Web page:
Do less, achieve more?

I've not had time to write posts for Business Plus Baby in the last few weeks. When I've said that in the past, there's usually been a bit of procrastination involved – I could have done it if I'd really pushed myself. But in the last few weeks I really haven't had time. I've even struggled to find the time to eat and have a shower. Seriously.

If I don't have the time to eat, how will I ever have time to run a business? This is what has been creeping into my mind lately, especially when I'm tired or both babies are crying at the same time.  My youngest is only 7 weeks old, so I know it's very early days. Business mums Heather, Helen and Sam (who have children with a similar age gap to mine) assure me that it does get easier as time goes by. Even so, I find myself trying to cram more and more into the tiny bit of 'free' time I have.

So it was a breath of fresh air to read this post on the Zen Habits blog yesterday.

Childcare tips for home-based business Mums

Childcare for mums running home-based businesses is completely different from childcare for employed mums. Most mums running a business do so because they want to spend more time with their children, so need and want less childcare. For mums like me who have two children under two, then childcare is so expensive that it would swallow up virtually all of my pay (even though I’m a graduate and was earning a half-decent salary!). So being an employee is out of the question for financial reasons anyway.

This leaves mums of pre-schoolers who are starting a business with a problem. You can’t afford childcare until your business takes off, but your business needs some child-free time if it’s ever going to take off. You can scrape together every free hour you can find – nap times, evenings, weekends – and this may be okay in the short-term. But eventually your family life, your ‘me-time’ and your relationship with your partner is going to suffer, which is going to make you miserable.

So it makes sense to buy yourself some free hours in the week if you can.  Like anything else to do with childcare in the UK, there are no easy or inexpensive solutions, but here are a few ideas you could try.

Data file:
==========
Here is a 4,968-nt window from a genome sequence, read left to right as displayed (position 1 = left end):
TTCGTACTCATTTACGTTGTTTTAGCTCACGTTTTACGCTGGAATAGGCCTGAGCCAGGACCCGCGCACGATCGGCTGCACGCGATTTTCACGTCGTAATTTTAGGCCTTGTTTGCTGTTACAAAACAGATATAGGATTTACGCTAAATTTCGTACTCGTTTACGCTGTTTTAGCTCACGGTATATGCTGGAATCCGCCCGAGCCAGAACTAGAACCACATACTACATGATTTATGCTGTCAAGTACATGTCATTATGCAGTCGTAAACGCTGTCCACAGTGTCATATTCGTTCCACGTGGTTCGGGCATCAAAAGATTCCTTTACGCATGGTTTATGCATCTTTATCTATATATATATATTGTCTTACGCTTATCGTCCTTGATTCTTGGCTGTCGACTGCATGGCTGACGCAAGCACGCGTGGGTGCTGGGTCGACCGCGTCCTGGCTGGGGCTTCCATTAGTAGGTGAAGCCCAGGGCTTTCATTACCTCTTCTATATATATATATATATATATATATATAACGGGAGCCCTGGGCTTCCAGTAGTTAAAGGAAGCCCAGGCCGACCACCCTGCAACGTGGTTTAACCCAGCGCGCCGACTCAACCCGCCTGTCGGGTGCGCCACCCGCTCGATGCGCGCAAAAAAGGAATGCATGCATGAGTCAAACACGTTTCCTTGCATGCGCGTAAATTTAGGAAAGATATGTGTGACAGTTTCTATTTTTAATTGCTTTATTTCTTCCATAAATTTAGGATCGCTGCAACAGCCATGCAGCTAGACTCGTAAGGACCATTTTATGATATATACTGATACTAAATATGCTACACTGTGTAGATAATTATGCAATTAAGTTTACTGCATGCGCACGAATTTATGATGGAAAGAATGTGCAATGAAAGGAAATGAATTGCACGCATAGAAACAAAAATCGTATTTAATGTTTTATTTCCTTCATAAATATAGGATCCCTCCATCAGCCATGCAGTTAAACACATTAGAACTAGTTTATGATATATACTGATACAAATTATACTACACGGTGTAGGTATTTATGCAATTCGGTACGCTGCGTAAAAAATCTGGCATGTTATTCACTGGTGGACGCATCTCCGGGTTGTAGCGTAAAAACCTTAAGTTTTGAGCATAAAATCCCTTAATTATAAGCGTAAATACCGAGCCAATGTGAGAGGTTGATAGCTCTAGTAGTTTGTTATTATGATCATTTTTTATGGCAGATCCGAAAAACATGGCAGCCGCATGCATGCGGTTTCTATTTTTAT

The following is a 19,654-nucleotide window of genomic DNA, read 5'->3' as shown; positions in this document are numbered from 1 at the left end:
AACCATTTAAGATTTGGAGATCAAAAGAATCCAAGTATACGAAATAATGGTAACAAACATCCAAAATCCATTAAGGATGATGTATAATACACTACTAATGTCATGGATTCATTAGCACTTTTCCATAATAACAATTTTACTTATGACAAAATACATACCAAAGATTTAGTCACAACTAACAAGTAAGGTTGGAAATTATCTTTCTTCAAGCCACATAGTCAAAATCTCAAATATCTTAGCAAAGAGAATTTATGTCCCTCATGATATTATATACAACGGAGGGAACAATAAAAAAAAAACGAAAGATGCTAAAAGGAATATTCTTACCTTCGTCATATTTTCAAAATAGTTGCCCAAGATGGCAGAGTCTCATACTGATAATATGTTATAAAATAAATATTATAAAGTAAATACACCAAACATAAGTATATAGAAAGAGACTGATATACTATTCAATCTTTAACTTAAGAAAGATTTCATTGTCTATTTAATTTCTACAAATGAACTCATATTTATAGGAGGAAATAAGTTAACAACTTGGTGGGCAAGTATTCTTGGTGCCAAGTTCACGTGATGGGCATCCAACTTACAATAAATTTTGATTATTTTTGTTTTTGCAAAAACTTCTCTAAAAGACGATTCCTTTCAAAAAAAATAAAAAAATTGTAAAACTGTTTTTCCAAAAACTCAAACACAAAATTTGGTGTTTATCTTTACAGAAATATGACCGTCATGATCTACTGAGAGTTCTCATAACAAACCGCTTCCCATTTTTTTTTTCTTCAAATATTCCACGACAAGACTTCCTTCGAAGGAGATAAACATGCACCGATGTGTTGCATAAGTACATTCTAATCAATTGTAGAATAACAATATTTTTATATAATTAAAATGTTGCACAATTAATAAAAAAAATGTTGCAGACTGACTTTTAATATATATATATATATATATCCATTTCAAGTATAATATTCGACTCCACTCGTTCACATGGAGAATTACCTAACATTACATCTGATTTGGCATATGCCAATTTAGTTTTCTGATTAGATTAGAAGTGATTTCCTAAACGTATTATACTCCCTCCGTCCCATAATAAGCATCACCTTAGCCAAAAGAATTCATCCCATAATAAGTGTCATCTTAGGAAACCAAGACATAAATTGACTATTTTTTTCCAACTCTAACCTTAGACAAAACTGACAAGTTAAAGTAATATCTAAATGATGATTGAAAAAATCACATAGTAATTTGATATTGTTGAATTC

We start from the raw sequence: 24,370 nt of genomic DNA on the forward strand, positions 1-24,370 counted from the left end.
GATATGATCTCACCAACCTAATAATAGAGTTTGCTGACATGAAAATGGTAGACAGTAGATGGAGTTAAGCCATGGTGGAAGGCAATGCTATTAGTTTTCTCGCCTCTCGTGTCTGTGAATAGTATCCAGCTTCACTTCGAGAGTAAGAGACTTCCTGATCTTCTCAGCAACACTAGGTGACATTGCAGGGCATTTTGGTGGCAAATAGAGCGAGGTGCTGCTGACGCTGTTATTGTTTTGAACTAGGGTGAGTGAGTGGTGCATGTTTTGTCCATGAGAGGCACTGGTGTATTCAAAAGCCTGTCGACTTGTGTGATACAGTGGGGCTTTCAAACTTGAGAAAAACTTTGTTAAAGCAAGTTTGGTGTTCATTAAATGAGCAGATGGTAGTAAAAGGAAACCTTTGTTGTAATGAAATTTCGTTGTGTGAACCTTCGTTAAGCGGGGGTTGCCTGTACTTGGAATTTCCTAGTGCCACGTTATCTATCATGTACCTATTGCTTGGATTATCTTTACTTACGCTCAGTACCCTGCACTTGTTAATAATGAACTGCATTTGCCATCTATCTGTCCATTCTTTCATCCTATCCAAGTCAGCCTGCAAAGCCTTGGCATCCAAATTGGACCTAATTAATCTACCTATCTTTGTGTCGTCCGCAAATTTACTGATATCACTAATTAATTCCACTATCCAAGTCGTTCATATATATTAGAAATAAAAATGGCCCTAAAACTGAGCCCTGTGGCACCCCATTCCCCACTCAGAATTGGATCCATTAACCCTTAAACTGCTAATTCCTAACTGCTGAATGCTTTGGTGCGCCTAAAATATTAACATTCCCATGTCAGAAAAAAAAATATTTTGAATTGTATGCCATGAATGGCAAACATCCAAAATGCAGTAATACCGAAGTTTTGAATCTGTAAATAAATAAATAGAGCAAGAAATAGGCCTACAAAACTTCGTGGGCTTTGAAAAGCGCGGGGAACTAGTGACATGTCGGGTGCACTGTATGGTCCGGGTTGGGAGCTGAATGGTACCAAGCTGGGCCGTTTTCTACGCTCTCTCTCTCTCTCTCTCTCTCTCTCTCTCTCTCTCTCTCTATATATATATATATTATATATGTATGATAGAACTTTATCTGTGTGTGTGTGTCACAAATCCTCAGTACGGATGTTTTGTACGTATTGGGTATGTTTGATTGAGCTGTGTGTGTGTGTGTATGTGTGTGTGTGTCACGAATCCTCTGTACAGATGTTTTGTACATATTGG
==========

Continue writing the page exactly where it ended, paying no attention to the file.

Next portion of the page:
1. Pre-Schools Some pre-schools take children as young as two years old. You’ll need to pay for them up until after the child’s third birthday, but they tend to be cheaper than nurseries.  A couple of mornings or afternoons each week could be affordable, could give you some much-needed business time and be good for your child too. See your local council’s website for a list of pre-schools in your area.

2. Different Children, Different Childcare I used to assume that I’d need to both children to go the same childcare setting and this would be too expensive, but another mum suggested that my older child could go to a nursery, childminder or relative while my younger one stayed with me. It wouldn’t give me that perfect uninterrupted work time, but I stand more chance of getting some peace with a young baby in the house  than with a baby and a toddler around. It hadn’t occurred to me that I could split them up! Being self employed may give you options to juggle childcare that simply wouldn’t be possible as an employee because you can make use of the odd hour here and there.

3. Other Mums Could a friend babysit your children for a few hours, then you babysit hers in return? She wouldn’t have to be a business mum, any mum with small children would appreciate a few hours to herself!

4. Have you explored all the funding options? Can your partner get childcare vouchers from work? Have you looked into the childcare component of tax credits? You may not get much, but as a well-known supermarket tells us, every little helps!

5. Relatives and Parents This one is only for those lucky enough to have grandparents living close by. You might not have felt comfortable asking your children’s grandparents to look after them for several days a week, every week when you were employed. But now you’re self employed, an afternoon a week could make a real difference to you. It could be a really good experience for both child and gran, as well as giving you some working time.

As I said, there are no easy solutions to this one. But I always try to remember that children grow fast and as a work-at-home-mum, I’ll get to see much more of them than I would as an employee. As my children grow, start pre-school and then school, I’ll gradually have more time to grow my business too.

Business Ideas for Mums – Selling on Ebay

What is it?

Making an income from selling on auction website eBay.


  • You can work at any time of the day or night – although you'll need to respond to customers promptly.
  • You can spend as much or as little time on it as you want.
  • It's cheap and quick to start up compared with setting up your own online shop.

Things to consider

  • Low prices